The history of the land that became Orleans did not begin with the incorporation of the town in 1797. Nor did it begin in 1644, when the first English colonists arrived from Plymouth Colony to settle here. Archaeologists have estimated that Native American peoples inhabited the land for a period of 10,000-12,000 years before a sail from a European ship was ever spotted off these shores, beginning in the 15th and 16th centuries.
The land that became Orleans was a part of the larger area at the elbow of Cape Cod that was known as Nauset. The towns of Orleans, Eastham, Wellfleet, and parts of others now stand here. Upon the arrival of European explorers, this area was inhabited primarily by the Nauset tribe, a part of the Wampanoag Confederation that flourished in what is now southeastern Massachusetts and parts of Rhode Island. The Nausets, like other native tribes, did not have a written language and thus did not leave a written record of their lives, history, and experiences. However, through the passing of oral histories, discoveries of archaeologists, and contemporary observations of explorers, visitors, and colonists, we can appreciate the vibrancy and complexity of the Nauset civilization as well as the impact of colonization as they saw it.
The earliest recorded observation of the Indian culture at Nauset was made by the famous French explorer and cartographer Samuel de Champlain. The French had been exploring the New England coast considering establishing one or more settlements. On July 20, 1605, Champlain, in a two-masted barque under the command of the sieur de Mons, sailed into what was later called Nauset Harbor, calling it “Port de Mallebare” (bad bar). The name was in consideration of “the shoals and sandbanks, where we saw breakers on every side.” From the illustrated map that Champlain made, and from his writings, we get his impressions of the Indian civilization that had been evolving for centuries at Nauset.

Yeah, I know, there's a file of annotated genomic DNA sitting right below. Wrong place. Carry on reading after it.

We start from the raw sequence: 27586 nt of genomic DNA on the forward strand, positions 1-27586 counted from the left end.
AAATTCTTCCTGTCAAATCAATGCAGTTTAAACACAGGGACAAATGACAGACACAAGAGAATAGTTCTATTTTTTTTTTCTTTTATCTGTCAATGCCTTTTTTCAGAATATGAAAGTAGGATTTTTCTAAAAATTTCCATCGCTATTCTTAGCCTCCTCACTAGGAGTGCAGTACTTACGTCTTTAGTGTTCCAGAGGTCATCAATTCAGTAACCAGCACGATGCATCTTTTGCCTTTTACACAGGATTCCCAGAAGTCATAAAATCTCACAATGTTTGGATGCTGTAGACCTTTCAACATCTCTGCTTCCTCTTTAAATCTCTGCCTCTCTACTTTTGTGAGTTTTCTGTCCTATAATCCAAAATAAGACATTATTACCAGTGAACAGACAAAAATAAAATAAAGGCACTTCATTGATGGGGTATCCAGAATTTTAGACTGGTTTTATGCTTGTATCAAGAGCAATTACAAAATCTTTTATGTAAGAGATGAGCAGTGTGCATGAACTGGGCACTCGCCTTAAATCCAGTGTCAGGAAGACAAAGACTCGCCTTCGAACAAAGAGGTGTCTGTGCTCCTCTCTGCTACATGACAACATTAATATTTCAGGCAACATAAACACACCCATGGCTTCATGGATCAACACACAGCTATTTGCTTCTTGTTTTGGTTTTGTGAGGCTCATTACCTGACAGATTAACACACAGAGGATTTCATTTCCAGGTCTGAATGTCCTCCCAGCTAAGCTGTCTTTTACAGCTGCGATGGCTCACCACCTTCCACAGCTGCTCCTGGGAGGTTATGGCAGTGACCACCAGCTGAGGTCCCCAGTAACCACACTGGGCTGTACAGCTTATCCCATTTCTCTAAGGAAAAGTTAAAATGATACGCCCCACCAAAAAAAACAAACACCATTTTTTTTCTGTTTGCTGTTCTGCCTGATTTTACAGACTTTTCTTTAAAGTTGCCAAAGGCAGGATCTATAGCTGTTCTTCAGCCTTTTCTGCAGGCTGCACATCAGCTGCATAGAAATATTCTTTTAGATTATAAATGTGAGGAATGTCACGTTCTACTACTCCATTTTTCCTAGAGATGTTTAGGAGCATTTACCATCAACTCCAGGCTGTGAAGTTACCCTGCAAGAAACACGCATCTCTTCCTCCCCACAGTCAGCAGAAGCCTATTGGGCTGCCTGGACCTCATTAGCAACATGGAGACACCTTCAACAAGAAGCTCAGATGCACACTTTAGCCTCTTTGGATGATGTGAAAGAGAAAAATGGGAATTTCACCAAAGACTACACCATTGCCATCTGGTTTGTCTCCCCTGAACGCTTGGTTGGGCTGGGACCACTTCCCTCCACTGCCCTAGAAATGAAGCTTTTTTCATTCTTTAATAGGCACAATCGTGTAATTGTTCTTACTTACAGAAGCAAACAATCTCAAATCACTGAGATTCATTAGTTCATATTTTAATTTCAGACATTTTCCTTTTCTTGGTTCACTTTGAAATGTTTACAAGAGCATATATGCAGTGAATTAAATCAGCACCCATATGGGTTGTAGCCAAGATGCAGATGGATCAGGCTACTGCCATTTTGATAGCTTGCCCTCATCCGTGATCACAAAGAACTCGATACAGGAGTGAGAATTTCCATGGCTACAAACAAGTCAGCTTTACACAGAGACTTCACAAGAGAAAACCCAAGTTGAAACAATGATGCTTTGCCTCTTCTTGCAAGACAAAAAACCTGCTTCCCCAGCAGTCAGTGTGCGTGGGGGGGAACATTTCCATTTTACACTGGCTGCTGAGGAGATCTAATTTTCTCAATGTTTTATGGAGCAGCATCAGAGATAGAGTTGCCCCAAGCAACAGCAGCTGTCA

Some notes from Champlain’s journal:
“After we entered, we found the place was very spacious, being perhaps three or four leagues in circuit, entirely surrounded by little houses, around each one of which there was as much land as the occupant needed for his support. We entered a field planted with Indian corn in the manner before described. The corn was in flower, and five and a half feet high. There was some less advanced, which they plant later. We saw many Brazilian beans, and many squashes of various sizes, very good for eating; some tobacco, and roots which they cultivate, the latter having the taste of artichoke. There were also several fields entirely uncultivated, the land being allowed to remain fallow. When they wish to plant it, they set fire to the weeds, and then work it over with their wooden spades. Their cabins are round, and covered with heavy thatch made of reeds. In the roof there is an opening of about a foot and a half, where the smoke from the fire passes out.” 1
He also described their clothing: woven from grass, hemp, and animal skins, and one of their fishing methods, a conical weir constructed of saplings and grass rope designed to capture fish. There were about 150 Nausets living around the estuary at the time, on land that was later to become Orleans and Eastham.
We are indebted to Champlain for his detailed description of a civilization that was far more advanced than some of the myths and legends that have come down to us over the years. We are also indebted to Champlain for the illustrated map of the estuary that he left, providing us with the first renderings of historic houses in Orleans.
Ultimately, the French decided not to settle in the Cape Cod area. If they had chosen differently, Orleans would not be the only town on the Cape with a French name. Champlain’s visit was commemorated in 1976 by the Orleans Bicentennial Commission with a historical marker located at Snow’s Shore.